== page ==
In response to comment by one of our readers, Eva and Geoffrey met with Raumati Community Board Chair Bede Laracy to talk about this pro-active discussion piece he and Ward councilor Sophie Handford composed and presented at the last meeting of the Raumati Community Board.

This is an elaboration that Bede has specifically written for us.

Our Vision for Raumati is a project that sets out to create a long-term vision for Raumati. Based on the premise that while we all love Raumati, change is happening that we cannot control. We should therefore create a vision by the people and for the people that expresses who we are and what type of place we want to be, in order to allow change but still keep what we love. We don’t believe that job should be left to the Council to carry out. We believe it should be done by the people.

The Our Vision for Raumati project started out in early 2022 from a simple desire to look at the future of the area and wonder what that might be like.

Since the council election in 2019, Paekakariki-Raumati Ward Councillor Sophie Handford and I had been working on issues in Raumati, and together we secured the establishment of a Raumati Community Board of which I am now Chair. With plenty more work ahead, we sat and had a conversation about our own personal values with a view to establishing the basis for an ongoing working relationship. Fundamental to us both was the wellbeing of our local communities and a need to ensure that local people had a chance to direct their own future. Issues around Raumati Village showed that there was a need for longer term thinking, and the idea of developing a broad and long-term vision for Raumati emerged from that conversation.

A long-term vision can be useful for any number of reasons. For example, it forms a picture of who we are as a community, and what matters to us. A clearer sense of identity can help locals feel more connected, and newcomers to the area have a sense of what it is they are coming into when they arrive. It can be used to direct work programs where work needs to be done, or it can highlight where work is needed that isn’t currently on the radar. And it means that as work is carried out, it is done in a way that allows for future use and growth, rather than us doing something today only to find that in a couple of years it needs to be changed. So it has a role to play in asserting identity and in encouraging aspirations with our community. But is can also have a defensive role to play.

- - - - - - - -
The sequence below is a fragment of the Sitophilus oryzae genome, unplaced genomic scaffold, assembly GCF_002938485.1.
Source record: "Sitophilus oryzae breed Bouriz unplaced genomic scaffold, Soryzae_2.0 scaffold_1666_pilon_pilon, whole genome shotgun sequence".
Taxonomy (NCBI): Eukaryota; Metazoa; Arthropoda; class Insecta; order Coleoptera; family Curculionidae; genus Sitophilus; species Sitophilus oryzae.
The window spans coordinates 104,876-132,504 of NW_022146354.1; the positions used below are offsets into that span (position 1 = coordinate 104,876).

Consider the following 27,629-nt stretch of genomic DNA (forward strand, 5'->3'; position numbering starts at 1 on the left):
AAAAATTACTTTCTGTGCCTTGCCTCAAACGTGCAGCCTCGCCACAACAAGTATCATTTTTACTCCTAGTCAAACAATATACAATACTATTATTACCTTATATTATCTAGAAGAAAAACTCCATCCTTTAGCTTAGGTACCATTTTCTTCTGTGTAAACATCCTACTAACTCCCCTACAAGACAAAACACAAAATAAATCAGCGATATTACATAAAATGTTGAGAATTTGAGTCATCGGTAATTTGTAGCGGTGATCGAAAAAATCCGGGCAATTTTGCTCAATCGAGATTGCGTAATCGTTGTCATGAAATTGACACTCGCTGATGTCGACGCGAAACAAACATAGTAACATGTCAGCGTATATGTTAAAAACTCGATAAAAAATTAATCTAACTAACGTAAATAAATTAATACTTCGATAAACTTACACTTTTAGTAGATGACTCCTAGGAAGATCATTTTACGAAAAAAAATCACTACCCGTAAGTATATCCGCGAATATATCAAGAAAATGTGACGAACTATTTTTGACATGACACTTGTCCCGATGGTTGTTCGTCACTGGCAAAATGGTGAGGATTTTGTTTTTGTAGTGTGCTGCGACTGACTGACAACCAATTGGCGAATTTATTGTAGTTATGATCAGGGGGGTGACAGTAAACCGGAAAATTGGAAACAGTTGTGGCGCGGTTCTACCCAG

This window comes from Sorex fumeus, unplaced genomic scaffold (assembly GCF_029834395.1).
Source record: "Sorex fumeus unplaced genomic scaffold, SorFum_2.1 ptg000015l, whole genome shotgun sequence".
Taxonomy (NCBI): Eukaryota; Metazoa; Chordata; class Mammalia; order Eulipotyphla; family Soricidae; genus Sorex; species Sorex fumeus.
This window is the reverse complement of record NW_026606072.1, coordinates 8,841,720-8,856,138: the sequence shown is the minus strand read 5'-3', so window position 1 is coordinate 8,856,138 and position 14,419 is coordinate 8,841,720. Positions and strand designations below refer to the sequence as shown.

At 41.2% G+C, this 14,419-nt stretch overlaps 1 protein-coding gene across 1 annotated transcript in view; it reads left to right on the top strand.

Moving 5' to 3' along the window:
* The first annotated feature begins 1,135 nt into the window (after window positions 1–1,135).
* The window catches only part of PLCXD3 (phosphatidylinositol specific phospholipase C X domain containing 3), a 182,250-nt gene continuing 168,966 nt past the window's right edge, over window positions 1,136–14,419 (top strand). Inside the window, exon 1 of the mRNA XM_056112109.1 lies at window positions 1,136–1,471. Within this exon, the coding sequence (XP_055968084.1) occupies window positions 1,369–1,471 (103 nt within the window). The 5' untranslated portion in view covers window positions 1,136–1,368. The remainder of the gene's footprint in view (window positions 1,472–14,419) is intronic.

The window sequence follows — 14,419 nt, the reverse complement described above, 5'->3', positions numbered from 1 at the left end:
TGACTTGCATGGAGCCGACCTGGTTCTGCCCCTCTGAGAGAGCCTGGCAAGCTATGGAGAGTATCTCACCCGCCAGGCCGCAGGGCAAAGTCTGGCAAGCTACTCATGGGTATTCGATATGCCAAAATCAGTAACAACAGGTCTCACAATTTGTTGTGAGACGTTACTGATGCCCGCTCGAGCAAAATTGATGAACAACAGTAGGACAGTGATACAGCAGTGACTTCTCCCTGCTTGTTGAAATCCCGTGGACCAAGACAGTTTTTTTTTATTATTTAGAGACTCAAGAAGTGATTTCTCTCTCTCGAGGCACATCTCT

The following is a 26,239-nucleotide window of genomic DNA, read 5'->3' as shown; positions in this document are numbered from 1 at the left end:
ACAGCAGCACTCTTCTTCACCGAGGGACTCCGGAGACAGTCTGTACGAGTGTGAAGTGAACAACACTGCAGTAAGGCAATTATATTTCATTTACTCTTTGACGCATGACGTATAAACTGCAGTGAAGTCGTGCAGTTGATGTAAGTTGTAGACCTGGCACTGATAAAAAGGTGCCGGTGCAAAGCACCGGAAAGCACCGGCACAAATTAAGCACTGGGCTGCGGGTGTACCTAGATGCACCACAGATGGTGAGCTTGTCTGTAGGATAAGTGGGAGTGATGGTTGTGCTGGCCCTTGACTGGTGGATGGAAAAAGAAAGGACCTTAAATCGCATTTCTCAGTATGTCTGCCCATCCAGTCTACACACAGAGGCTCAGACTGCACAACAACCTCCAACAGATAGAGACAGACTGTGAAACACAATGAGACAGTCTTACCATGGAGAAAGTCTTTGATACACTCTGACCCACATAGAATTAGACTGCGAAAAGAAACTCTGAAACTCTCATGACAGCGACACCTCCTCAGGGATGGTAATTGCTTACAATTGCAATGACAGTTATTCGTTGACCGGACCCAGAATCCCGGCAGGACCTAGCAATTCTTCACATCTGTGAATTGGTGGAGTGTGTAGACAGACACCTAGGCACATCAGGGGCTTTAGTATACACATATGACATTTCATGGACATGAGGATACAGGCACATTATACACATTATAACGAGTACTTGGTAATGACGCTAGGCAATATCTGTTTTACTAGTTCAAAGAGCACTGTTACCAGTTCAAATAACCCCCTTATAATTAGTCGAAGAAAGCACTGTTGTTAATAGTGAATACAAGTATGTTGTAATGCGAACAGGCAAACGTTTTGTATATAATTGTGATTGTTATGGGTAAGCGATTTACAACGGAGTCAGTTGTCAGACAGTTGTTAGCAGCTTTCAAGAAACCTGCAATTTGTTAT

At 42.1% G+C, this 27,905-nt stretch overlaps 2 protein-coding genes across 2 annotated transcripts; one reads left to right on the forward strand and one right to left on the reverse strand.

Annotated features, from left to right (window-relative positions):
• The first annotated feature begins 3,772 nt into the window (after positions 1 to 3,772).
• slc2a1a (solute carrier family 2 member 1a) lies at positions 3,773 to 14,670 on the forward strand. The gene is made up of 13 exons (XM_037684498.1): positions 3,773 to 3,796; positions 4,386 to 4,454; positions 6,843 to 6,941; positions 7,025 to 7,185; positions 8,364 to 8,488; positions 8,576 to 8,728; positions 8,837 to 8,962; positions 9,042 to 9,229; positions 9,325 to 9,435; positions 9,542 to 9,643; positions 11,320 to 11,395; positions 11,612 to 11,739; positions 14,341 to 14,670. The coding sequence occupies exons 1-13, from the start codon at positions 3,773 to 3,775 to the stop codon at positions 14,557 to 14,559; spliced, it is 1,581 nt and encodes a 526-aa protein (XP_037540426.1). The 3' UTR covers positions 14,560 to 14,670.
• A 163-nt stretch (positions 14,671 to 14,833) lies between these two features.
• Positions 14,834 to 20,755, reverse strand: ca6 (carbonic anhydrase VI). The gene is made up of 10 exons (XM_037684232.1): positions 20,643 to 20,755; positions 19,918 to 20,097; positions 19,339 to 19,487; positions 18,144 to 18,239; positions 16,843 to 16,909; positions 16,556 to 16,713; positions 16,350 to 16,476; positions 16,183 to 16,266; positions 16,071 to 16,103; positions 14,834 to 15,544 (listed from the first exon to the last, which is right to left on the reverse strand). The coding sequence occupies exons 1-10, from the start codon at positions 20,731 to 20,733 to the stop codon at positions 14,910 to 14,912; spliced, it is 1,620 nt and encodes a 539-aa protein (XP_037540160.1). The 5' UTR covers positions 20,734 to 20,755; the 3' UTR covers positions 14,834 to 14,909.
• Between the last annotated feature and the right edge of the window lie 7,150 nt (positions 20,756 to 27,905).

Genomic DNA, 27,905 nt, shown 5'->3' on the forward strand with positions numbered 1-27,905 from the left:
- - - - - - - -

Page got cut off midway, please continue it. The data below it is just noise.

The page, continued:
Anyone who has been involved in local government over the last few years will be aware that things are changing – and rapidly. Issues such as housing intensification, RMA reform, population growth, Local Government reform, the ‘Three Waters’ plan, economic development, coastal hazards, and other issues, will lead to considerable change to our neighbourhoods over the coming years. We can’t necessarily stop these changes, but what we can do is make a strong statement about what matters to us as a community that can hopefully inform and influence the shape of the change as it occurs. By developing Our Vision for Raumati we hope to create a tool that helps to ensure that while change may occur, we can defend and protect our beloved way of life.

With these big issues and opportunities in mind, we decided that a vision for Raumati might be useful, and we started with a survey entitled “re-envisaging Raumati” that asked broad open-ended questions. In late March 2022 we sent that out across Facebook, and to lots of local people and groups. We received about 80 responses, and there were lots of good, detailed answers with lots of ideas and suggestions included. We took the results and compiled them, and we decided that what we needed to do was have the ideas detailed in an illustration so that they were easily accessible. We took the survey results, along with the 2007 KCDC Local Outcomes document, and the 2021 First Retail Group strategy plan for Raumati Village, and we commissioned local artist Lisa Richardson to provide us with the imagery. For that part of the process, we applied to the Paraparaumu Raumati Community Board for a grant which provided the cost of the illustration. No other external funds have been used for any part of this project, which is probably a key point for people to be aware of.

The illustration process started in August 2022, and it occurred across several months as the illustrator worked through the complex web of different ideas and the various artistic techniques required to express them. In December we received the image. The illustrator had done an outstanding job creating a beautiful artistic image that expressed the key aspects of the source documents. That image, which is considered our main first draft, is now our primary document and we will spend the year engaging with our community about it. Key to understanding the image is that every idea contained in it has come from someone in the community. They are not our ideas as project leaders, but “our” ideas as a combined community. The concept that the ideas come from people in the community is what gives the project so much relevance and impetus. And we’ve found that people have been excited about the project as a result.

As part of the engagement process, we have partnered with some key local groups. Raumati Village Business Association, Low Carbon Kapiti, Kapiti Coast Chamber of Commerce, Kapiti Cycling Action, Kapiti Economic Development Association (KEDA), and Lisa Draws Ideas, have all shown support by agreeing to be our Engagement Partners. None of these groups provide funds, and we haven’t asked for their databases. We merely want to show that we have their support, and they can keep up to date with the project or come to us if any issues arise. They can then decide for themselves whether they share information about the project to their memberships – there are no obligations. We’re also hoping to develop relationships with iwi to understand how to incorporate their aspirations into the vision.